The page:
- WHO position is non-committal
- MoH to release statement
With Botswana receiving its first deliveries of the COVID-19 vaccines, there seems to be confusion about whether or not to administer the vaccine to expectant mothers.
The confusion emanates from exclusion of pregnant women and children in COVID-19 clinical trials which were done to ascertain the safety of the vaccines. This was not a new phenomenon as pregnant women have traditionally been excluded from clinical trials of medicines but nonetheless go on to take them guided by health professionals.
The World Health Organisation (WHO) last month changed its advice for pregnant women considering a COVID-19 vaccine, abandoning its previous position opposing immunisation for most expectant mothers unless they were at high risk.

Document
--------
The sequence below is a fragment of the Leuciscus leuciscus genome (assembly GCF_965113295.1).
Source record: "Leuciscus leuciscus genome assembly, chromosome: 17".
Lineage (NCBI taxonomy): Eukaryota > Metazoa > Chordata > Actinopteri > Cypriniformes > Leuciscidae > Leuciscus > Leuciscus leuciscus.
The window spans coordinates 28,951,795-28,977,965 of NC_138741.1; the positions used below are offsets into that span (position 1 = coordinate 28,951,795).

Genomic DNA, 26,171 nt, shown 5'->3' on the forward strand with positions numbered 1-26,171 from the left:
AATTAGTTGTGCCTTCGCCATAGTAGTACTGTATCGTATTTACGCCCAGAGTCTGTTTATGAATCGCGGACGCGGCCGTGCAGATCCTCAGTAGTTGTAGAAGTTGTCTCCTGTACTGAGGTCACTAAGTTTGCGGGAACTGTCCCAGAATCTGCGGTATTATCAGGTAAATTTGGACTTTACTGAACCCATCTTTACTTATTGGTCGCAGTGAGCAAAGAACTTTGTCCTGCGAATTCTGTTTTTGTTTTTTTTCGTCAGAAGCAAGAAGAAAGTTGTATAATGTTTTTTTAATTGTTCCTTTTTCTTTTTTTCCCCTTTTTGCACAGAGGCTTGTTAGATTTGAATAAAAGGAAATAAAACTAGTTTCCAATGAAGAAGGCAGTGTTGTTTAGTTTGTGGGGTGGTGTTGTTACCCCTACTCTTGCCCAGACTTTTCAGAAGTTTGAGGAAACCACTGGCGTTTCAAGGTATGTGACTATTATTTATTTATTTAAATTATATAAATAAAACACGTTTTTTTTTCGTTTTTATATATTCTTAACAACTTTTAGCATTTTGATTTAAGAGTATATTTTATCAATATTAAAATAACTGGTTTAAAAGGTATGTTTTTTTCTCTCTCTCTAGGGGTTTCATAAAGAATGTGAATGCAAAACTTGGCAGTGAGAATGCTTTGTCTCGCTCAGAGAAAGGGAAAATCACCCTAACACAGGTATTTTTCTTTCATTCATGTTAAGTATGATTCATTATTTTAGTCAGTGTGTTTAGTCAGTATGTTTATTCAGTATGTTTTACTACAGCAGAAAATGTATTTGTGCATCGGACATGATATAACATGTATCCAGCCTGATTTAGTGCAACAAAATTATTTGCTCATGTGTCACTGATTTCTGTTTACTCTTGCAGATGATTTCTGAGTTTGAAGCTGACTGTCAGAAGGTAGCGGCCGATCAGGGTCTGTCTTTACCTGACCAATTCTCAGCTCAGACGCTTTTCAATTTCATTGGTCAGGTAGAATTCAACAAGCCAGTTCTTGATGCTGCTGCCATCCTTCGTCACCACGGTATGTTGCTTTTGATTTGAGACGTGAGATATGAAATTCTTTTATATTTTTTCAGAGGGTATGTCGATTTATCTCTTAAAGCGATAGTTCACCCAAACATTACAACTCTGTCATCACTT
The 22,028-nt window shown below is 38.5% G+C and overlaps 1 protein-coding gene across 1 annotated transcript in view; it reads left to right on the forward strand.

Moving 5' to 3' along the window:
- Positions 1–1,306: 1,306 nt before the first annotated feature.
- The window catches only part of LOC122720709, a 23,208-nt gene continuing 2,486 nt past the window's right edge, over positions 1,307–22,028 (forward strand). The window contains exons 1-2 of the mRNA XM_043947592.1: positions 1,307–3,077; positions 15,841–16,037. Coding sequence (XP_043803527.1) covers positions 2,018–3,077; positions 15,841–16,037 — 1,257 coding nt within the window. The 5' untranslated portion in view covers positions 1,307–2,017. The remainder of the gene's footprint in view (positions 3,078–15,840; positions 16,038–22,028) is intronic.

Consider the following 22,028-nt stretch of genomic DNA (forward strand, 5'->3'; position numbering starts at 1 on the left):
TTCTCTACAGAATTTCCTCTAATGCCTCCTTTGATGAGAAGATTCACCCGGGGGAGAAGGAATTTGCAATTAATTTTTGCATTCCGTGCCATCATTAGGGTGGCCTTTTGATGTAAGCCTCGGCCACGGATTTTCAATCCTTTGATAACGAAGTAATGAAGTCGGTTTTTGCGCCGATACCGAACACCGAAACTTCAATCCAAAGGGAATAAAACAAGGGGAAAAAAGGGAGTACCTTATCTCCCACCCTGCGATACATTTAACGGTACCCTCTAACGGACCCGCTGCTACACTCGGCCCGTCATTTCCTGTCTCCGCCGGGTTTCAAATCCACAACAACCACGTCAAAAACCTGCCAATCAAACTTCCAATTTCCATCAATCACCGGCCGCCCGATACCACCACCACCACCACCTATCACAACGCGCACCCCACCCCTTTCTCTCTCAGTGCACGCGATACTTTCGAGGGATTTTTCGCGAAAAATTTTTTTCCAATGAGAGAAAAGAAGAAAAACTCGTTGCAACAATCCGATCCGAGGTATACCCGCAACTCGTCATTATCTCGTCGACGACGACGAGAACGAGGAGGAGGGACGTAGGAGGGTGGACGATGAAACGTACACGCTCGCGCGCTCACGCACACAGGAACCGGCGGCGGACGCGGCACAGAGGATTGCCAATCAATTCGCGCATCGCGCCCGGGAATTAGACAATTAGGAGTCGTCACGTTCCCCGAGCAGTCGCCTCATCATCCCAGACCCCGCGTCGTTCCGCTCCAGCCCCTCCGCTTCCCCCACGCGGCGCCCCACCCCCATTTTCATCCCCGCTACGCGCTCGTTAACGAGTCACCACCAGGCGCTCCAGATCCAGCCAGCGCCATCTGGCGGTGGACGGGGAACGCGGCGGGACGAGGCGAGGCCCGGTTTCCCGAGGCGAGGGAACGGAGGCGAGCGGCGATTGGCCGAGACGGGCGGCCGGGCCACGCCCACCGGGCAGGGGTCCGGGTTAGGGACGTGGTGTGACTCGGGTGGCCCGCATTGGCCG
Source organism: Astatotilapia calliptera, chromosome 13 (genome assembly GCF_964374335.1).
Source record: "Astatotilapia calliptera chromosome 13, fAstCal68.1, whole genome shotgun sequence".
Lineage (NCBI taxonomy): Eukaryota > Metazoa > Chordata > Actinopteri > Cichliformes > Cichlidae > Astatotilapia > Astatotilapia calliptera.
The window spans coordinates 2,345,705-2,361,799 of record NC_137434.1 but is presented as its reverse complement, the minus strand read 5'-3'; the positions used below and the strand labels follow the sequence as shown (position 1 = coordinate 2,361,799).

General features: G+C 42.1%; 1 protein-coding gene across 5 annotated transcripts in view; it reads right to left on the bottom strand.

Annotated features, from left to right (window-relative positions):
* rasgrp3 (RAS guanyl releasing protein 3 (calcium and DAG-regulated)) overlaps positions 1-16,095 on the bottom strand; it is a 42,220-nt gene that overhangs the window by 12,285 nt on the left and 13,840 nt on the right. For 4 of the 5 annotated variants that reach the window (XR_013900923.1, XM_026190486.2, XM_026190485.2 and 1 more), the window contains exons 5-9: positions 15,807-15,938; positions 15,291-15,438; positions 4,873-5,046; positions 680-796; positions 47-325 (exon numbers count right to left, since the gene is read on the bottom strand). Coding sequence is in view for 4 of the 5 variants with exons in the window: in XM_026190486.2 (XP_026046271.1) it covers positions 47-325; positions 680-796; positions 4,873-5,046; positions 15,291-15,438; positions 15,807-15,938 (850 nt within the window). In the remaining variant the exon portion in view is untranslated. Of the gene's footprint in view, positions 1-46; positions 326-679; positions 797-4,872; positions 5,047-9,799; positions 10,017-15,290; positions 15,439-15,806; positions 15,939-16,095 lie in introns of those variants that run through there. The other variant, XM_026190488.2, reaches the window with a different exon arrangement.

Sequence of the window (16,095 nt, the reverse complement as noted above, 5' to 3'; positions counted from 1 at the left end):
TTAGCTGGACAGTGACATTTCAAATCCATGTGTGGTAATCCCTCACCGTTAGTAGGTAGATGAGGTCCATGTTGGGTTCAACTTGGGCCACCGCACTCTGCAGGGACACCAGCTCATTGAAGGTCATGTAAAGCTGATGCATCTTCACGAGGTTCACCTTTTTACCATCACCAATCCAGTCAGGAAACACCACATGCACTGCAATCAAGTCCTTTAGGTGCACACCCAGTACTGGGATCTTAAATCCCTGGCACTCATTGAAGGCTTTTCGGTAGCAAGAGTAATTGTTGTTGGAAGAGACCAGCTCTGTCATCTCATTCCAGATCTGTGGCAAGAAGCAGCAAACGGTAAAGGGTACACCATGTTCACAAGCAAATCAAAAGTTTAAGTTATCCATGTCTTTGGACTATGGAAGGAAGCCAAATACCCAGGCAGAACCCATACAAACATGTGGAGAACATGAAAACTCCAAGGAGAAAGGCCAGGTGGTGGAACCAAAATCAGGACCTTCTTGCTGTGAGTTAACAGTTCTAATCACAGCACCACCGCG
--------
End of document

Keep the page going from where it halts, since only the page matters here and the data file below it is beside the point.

The new position of WHO is a non-committal “recommends not to use” unless the pregnant women are at high risk because of potential exposures or underlying health conditions.
The WHO position has come under attack from stakeholders who say it is inconsistent with guidance on the same issue from the US Centres for Disease Control and Prevention and will confuse pregnant women looking for clear advice.
But a new section in a document detailing features of the vaccines now does not explicitly recommend against using them. It now reflects their safety profile: “Based on what we know about this kind of vaccine, we don’t have any specific reason to believe there will be specific risks that would outweigh the benefits of vaccination for pregnant women,” the WHO wrote in its website.
Experts say this new advice is now closely aligned with the CDC’s position. The Minister of Health and Wellness, Dr Edwin Dikoloti, has said they will release a statement on the rollout and eligibility plan as soon as they are ready.